Chemistry matters. Join us to get the news you need.

If you have an ACS member number, please enter it here so we can link this account to your membership. (optional)

ACS values your privacy. By submitting your information, you are gaining access to C&EN and subscribing to our weekly newsletter. We use the information you provide to make your reading experience better, and we will never sell your data to third party members.


Energy Storage

Sila Nanotechnologies raises $70 million for silicon anodes

Start-up says its material can deliver higher-energy-density batteries without deforming

by Melody M. Bomgardner
August 22, 2018 | APPEARED IN VOLUME 96, ISSUE 34


Credit: Sila Nanotechnologies
Prototype batteries by Sila Nanotechnologies contain the company's lithium-storing, nonswelling, silicon anodes.

Sila Nanotechnologies, a start-up based in Alameda, Calif., has raised $70 million in its fourth round of venture funding from Sutter Hill Ventures; Next 47, a venture firm backed by Siemens; and Amperex Technology, a Chinese battery maker. Sila is working to commercialize lithium-ion battery anodes made primarily of silicon.

Researchers have long known that replacing traditional graphite anodes with ones made with silicon can greatly increase the energy density of lithium-ion batteries. But the trick is formulating the material to prevent its bad habit of swelling.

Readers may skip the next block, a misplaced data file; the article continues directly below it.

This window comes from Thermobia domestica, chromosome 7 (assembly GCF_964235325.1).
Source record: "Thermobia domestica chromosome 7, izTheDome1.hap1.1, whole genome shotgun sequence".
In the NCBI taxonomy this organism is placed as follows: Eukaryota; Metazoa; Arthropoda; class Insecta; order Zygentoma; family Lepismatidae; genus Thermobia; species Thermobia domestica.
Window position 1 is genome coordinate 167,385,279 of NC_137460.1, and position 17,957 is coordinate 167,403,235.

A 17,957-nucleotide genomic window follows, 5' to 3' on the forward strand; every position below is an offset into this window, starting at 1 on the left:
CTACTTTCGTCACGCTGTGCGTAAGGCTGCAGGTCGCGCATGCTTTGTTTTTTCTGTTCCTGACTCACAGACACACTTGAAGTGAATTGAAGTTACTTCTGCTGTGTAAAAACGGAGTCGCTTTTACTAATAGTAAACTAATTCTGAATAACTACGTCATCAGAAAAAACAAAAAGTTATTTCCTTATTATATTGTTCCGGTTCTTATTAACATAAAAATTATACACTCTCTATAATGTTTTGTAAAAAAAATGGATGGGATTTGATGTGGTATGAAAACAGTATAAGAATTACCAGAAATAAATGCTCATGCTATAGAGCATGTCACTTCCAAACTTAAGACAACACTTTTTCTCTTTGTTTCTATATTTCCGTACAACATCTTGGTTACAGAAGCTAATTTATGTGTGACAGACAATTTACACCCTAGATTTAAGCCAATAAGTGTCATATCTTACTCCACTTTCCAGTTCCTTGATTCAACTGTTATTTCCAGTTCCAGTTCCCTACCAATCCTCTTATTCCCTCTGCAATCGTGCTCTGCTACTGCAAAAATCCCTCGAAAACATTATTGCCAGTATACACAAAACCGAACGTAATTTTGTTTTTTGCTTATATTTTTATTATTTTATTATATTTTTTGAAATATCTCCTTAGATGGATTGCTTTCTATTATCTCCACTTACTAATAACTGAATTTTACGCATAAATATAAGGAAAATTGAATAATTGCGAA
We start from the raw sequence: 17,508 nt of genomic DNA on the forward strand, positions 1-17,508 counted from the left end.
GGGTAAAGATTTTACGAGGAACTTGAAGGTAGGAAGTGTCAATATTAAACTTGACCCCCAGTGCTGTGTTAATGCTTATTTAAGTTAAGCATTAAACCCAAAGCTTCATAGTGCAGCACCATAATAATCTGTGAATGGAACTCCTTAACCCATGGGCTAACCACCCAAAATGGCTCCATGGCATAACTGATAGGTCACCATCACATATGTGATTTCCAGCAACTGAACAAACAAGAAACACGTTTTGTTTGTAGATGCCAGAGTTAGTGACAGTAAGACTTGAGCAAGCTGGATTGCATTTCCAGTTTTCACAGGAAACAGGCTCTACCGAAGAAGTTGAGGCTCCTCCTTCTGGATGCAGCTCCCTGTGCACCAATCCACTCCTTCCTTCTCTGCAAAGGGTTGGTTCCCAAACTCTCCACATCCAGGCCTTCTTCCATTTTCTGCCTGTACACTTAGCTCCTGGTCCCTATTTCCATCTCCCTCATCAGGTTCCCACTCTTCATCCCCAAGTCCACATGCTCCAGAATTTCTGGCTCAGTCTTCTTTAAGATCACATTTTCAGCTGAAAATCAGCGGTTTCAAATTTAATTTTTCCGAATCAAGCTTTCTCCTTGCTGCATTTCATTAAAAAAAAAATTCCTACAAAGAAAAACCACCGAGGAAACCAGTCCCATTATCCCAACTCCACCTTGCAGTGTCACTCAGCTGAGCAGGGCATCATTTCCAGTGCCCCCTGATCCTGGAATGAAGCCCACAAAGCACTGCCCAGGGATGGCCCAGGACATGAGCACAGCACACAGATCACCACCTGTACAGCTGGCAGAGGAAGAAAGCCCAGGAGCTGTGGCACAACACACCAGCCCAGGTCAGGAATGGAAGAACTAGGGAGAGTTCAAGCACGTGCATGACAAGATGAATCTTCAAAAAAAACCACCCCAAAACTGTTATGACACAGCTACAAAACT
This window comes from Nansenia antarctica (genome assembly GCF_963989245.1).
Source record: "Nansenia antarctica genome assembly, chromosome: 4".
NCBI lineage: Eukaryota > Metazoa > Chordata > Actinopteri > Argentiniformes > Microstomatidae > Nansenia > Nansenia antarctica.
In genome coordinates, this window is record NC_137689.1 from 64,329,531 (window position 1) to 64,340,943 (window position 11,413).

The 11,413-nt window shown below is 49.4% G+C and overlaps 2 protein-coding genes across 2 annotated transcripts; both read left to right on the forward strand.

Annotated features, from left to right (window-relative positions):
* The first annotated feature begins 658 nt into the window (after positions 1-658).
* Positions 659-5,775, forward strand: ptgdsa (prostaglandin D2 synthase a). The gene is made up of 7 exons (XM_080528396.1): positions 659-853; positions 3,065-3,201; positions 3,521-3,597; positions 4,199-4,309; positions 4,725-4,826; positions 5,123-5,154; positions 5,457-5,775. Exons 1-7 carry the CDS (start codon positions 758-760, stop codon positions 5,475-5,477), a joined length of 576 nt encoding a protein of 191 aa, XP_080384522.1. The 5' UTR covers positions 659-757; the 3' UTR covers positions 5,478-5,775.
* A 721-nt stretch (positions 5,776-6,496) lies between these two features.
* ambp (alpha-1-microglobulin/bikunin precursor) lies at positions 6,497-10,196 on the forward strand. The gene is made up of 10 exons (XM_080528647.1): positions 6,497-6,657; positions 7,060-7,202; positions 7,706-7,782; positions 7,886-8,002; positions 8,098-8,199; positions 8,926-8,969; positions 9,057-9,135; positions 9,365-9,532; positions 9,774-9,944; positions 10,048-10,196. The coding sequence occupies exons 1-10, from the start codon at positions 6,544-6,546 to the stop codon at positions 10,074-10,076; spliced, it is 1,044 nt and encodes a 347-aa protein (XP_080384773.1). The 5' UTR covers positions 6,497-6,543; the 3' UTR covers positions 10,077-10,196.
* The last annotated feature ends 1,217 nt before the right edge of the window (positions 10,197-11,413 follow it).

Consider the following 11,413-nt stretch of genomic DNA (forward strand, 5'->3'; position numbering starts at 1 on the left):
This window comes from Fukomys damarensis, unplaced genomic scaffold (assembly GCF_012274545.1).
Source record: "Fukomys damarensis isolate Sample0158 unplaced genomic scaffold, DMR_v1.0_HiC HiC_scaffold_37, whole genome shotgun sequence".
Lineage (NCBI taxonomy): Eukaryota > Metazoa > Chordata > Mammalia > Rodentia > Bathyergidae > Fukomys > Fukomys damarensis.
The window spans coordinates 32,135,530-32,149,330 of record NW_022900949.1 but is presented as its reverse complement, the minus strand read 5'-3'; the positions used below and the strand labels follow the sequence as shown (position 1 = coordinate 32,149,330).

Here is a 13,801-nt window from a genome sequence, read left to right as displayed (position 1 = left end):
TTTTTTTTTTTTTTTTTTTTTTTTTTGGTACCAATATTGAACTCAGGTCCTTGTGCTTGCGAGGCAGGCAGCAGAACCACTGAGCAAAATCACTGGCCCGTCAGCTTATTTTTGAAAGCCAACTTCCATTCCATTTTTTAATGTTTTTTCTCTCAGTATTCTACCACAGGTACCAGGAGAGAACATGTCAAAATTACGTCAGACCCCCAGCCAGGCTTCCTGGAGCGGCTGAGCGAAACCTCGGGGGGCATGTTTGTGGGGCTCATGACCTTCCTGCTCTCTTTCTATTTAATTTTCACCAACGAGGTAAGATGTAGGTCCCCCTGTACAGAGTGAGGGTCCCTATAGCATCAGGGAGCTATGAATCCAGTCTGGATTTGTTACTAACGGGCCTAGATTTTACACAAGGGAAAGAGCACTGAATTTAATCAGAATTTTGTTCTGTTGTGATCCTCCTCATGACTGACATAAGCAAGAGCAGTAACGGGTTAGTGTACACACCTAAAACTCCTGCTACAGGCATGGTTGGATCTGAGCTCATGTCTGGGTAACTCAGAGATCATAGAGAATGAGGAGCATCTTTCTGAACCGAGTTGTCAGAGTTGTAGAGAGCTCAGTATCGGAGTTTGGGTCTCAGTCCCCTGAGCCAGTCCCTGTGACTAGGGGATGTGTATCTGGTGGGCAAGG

Lithium-ion battery anodes store lithium that settles there when batteries are charged. Graphite is a cheap, durable anode material; the catch is that it has limited storage capacity. Silicon can store much more lithium, but the resulting swelling ends up degrading the battery.

Sila says it gets around this problem with nanostructured materials. It’s not the only one on the hunt: Germany’s Wacker Chemie is also working on nonswelling silicon particle formulations. And in the U.K., Synthomer and the battery materials company Nexeon are developing polymers to bind silicon anode materials.

Sila says its anodes can replace graphite in current battery manufacturing lines. CEO Gene Berdichevsky says the company has spent seven years on materials development. “With the chemistry proven, we are now moving into a new phase of market application and manufacturing at industry scale,” he says.



This article has been sent to the following recipient:

Leave A Comment

*Required to comment